Just last week, I went to a Toronto Youth Cabinet meeting and joined a working group on youth unemployment. We talked about the volunteering and internship opportunities available in high school and college, and how they will affect youth employment in the future. There was one common issue among these opportunities: their lack of diversity and accessibility. This resonated with me because I realized that these issues affect multiple students from high schools and colleges on all different levels; before this conference, I thought I was the only one with these problems.
Why is volunteering important?
An important point to keep in mind is that volunteering, just like interning, has the potential to prepare young people for their future career. If available opportunities are diverse and suit the interests of different youths, then such opportunities would be able to further develop youth’s skills and interests outside of school, enabling them to gain valuable experiences. But, based on the discussion during the conference, youth don’t feel that such opportunities are plentiful or easy to find. Since experience is crucial to future employment (especially with the competitiveness in the job market for graduates), the potential experience they could gain from suitable volunteer opportunities are important, even critical, factors.
So what’s the problem exactly?
Unfortunately, most of the current openings for prospective volunteers do not adequately address the issue of diverse interests. One of the things that resonated with me the most was our discussion about how volunteer and internship opportunities don’t adequately address the interests and potential of all youth. Right now, many volunteer openings are either helping out at a community centre, hospital or a museum, while internship opportunities would mainly be focused on medicine and business, maybe law. While it’s undeniable that those would suit the interests of some, there are many youth that have different interests than what is currently addressed in the market like helping out in a hospital or a community centre.
One of the reasons why such problems exist, I think, is because a lot people already have an idea of what volunteer work should look like (helping out at community centres, hospitals and museums) but don’t recognize the potential for volunteering to evolve so that it suits the ever-growing interests of students. Another reason is that some fields, like the ones mentioned above, just naturally allow for more volunteer openings, so it’s natural that those fields would dominant the volunteering market.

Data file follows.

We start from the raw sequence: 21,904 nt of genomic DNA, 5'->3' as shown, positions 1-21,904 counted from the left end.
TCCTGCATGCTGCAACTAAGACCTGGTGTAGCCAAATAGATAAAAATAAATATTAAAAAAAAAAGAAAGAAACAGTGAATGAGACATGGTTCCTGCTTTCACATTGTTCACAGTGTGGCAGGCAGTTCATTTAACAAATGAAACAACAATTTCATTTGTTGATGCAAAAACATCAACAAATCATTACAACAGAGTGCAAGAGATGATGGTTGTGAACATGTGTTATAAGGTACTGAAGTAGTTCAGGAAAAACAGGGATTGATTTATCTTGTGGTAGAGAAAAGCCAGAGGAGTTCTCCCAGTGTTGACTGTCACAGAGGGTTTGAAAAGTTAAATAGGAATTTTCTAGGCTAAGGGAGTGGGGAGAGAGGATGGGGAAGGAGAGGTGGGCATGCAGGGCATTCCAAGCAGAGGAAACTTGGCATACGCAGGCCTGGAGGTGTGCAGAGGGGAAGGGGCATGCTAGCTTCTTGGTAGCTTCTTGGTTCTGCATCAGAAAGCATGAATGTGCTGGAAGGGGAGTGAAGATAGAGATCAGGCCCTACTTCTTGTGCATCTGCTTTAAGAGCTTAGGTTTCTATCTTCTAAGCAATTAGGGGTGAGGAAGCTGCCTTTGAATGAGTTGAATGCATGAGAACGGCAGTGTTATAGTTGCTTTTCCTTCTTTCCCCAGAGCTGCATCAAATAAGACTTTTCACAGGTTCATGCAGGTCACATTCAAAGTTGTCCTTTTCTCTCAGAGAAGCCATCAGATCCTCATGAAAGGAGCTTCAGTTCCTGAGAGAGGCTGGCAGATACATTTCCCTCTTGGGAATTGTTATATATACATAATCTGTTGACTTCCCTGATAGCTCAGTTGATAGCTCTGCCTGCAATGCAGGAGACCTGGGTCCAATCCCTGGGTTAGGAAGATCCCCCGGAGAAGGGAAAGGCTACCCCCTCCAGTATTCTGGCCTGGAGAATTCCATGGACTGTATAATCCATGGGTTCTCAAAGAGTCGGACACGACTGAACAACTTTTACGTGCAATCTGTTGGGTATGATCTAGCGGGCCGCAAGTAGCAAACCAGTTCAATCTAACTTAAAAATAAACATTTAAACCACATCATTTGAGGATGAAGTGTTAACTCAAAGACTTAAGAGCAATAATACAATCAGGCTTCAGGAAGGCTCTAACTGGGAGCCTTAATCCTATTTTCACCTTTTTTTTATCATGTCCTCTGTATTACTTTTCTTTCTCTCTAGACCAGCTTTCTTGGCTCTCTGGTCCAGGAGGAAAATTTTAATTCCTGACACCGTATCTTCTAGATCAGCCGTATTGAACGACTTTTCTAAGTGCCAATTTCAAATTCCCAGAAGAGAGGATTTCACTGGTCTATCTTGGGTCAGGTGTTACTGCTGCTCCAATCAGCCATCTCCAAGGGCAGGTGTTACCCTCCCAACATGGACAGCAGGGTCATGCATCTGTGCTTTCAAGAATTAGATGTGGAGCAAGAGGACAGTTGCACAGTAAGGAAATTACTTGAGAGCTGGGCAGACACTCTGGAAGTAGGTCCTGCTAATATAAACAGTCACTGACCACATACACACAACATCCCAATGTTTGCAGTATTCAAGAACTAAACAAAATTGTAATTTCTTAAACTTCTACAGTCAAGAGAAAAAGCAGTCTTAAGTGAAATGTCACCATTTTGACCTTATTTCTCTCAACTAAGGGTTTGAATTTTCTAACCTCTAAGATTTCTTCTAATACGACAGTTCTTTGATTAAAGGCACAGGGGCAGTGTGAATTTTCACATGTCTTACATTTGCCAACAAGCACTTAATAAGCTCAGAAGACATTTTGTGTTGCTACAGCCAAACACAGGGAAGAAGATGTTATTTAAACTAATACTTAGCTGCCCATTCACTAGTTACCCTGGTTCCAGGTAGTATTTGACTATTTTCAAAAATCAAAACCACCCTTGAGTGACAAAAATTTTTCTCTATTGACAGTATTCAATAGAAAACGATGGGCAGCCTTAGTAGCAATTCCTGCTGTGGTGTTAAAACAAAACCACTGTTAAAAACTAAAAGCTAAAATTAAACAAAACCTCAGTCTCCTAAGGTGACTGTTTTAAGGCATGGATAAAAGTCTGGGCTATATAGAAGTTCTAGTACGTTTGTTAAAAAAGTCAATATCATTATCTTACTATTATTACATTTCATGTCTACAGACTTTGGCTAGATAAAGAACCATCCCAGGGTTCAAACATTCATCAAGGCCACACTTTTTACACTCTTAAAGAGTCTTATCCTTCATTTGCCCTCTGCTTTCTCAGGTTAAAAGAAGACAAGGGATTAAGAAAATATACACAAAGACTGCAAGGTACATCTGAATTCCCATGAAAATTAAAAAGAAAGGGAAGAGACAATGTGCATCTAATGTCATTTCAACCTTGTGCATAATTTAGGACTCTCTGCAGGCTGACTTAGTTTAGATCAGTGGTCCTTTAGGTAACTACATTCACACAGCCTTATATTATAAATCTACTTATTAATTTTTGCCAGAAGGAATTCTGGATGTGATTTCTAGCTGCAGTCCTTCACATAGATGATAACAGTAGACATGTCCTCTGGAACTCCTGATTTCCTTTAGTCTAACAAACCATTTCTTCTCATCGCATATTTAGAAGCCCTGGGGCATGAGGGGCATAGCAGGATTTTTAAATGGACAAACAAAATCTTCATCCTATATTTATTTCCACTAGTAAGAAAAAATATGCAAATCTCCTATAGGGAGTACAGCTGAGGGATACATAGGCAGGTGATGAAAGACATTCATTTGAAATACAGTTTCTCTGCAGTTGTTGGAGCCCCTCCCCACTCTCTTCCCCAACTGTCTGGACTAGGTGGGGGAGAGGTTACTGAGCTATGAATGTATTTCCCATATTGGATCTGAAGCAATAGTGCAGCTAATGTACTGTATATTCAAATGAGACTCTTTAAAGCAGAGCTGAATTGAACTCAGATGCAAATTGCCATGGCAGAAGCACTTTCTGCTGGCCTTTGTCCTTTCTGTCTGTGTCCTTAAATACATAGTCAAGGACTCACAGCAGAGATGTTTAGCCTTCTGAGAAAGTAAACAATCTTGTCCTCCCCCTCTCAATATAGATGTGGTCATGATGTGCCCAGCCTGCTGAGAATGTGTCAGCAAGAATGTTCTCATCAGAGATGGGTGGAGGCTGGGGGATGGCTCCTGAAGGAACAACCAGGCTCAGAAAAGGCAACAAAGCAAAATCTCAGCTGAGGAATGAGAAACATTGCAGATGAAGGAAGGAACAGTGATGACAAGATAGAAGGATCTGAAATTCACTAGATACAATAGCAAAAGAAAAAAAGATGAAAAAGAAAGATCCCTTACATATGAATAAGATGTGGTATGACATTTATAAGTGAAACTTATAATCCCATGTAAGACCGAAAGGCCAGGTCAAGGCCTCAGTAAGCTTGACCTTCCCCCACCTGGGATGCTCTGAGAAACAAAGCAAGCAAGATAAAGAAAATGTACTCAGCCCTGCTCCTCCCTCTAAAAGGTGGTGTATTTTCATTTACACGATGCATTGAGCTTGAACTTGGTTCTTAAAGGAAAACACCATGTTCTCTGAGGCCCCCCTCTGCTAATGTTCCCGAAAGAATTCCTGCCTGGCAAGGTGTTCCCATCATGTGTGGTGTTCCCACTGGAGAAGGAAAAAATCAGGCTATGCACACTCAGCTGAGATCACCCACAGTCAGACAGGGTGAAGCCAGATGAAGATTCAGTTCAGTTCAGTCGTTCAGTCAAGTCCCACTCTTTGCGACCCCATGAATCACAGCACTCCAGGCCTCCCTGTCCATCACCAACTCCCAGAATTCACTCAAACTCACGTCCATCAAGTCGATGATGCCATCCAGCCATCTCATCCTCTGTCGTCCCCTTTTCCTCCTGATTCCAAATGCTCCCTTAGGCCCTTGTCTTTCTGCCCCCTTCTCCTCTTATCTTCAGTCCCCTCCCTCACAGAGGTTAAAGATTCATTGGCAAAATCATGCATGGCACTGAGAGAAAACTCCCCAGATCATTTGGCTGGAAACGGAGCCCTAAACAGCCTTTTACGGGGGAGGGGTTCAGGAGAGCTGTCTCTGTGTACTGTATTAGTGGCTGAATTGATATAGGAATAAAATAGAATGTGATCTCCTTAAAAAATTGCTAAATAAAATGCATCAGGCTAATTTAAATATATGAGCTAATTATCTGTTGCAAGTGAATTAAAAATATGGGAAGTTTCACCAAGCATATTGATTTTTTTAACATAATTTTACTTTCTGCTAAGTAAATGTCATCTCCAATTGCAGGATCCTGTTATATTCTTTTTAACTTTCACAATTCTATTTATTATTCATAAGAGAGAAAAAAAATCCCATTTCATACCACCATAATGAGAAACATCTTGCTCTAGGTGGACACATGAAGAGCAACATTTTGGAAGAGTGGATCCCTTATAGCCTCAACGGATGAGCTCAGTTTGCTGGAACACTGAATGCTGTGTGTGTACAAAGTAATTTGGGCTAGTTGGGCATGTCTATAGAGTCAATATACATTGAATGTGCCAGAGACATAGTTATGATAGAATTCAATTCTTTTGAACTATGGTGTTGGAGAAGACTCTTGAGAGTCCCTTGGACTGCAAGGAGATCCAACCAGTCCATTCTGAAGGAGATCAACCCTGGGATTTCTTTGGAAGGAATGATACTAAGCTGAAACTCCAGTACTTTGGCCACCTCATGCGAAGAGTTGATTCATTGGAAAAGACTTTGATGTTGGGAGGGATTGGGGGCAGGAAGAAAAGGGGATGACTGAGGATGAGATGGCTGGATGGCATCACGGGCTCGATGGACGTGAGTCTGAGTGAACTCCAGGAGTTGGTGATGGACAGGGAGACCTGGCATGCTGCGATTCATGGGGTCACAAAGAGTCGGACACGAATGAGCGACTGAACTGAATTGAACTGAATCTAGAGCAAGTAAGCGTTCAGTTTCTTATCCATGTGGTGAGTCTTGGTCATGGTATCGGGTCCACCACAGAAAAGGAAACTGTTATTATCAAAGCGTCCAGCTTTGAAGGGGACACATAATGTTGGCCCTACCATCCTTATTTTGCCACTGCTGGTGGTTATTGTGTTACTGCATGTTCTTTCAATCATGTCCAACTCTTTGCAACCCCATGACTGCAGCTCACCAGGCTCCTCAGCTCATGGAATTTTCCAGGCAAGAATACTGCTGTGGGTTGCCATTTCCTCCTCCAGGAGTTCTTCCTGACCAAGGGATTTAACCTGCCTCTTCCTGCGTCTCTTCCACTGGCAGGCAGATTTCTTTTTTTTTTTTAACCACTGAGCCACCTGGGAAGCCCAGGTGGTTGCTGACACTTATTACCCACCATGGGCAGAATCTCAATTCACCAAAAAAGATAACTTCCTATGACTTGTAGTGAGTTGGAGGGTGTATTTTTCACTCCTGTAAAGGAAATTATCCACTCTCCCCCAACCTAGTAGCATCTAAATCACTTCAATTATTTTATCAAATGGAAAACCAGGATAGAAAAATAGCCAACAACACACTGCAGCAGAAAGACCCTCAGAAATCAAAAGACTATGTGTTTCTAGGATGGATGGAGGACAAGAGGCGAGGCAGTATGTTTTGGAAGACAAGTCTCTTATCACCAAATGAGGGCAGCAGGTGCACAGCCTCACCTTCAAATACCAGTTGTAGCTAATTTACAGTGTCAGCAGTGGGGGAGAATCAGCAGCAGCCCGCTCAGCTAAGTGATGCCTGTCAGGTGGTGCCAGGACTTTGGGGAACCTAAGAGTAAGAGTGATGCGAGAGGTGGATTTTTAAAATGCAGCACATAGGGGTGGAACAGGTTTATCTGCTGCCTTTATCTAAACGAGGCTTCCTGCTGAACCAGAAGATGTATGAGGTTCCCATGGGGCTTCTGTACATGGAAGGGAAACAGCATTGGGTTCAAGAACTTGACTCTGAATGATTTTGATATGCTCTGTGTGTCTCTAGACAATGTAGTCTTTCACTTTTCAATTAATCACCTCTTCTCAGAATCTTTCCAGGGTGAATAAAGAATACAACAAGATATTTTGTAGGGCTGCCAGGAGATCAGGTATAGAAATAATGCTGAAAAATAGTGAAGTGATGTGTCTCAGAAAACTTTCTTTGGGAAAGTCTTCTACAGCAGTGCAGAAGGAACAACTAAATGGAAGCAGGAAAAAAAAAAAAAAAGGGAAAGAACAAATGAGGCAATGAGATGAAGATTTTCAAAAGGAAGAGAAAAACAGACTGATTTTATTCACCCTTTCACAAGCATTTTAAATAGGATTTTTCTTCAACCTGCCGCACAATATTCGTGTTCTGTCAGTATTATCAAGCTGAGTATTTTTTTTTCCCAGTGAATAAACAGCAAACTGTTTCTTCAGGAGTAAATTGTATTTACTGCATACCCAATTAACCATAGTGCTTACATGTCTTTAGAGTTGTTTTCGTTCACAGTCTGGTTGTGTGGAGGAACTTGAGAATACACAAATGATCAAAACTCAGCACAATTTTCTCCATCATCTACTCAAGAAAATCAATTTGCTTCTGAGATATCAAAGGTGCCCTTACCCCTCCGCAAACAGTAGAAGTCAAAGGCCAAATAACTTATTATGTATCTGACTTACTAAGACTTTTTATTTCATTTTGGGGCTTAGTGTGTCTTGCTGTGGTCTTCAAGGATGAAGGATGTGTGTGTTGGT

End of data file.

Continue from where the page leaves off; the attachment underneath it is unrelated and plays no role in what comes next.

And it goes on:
For example, there would be students who want to go into philosophy or anthropology (fields that are considered atypical), but would have a hard time finding something that interests them while they give back to the community. Most likely, they would be deprived of the opportunity to develop their skills through volunteering. Hence, an imbalance in opportunity has emerged.
Image Source: The Olive Branch
It seems like students who have less typical interests are less likely to find something that would help them gain experience in their field of interest. As a result, they have a disadvantage when trying to find employment. After realizing that such issues were happening on a larger scale than I had initially thought, I started to recall my own past experiences of having difficulty finding different opportunities.
I remember looking for summer programs and most of what I found on the internet was about business, medicine and law. There were dozens of pages and links surrounding these fields. But when I tried to look for programs on publishing and sociology, there were a lot fewer options to choose from. Even when I went to volunteer expos, there were dozens of booths of volunteer opportunities related marketing, art, medicine and social work. I only saw a few booths about social issues and writing—things that are interesting to me.
Granted, atypical opportunities do exist out there, and they are able to cater to students with different interests and skills. Such organizations may include INKspire, the Toronto Youth Cabinet, etc, etc. However, when the market is already so saturated by volunteer opportunities, such specific and distinct ones are made less accessible.
This leads to our next problem: the accessibility of the existing opportunities. Let me to reiterate that diverse and atypical opportunities do, in fact, exist. However, they are often overshadowed by typical and mainstream ones. This makes it hard for potential volunteers to learn about them. In the meeting, many participants expressed that they didn’t know how to get their hands on relevant information concerning atypical volunteering opportunities, especially when it is so vast and scattered. This is an important issue because the existing opportunities out there wouldn’t matter if people don’t know about them.
Then how should we fix this problem?
We need to make all available opportunities as accessible as possible in order to help youth with all different types of interests gain as much as the community has to offer. This can be done by replicating and promoting some of the existing platforms like SPARK Ontario, volunteer centres, etc. that help students search for opportunities so they can fully utilize such resources to find suitable opportunities.
If we strive to diversify and increase the accessibility of opportunities, so many more youth would be able to gain the knowledge, connections and experience from programs, volunteer opportunities and internships. In turn, the things they gain would become invaluable in helping them prepare for future employment and a successful career.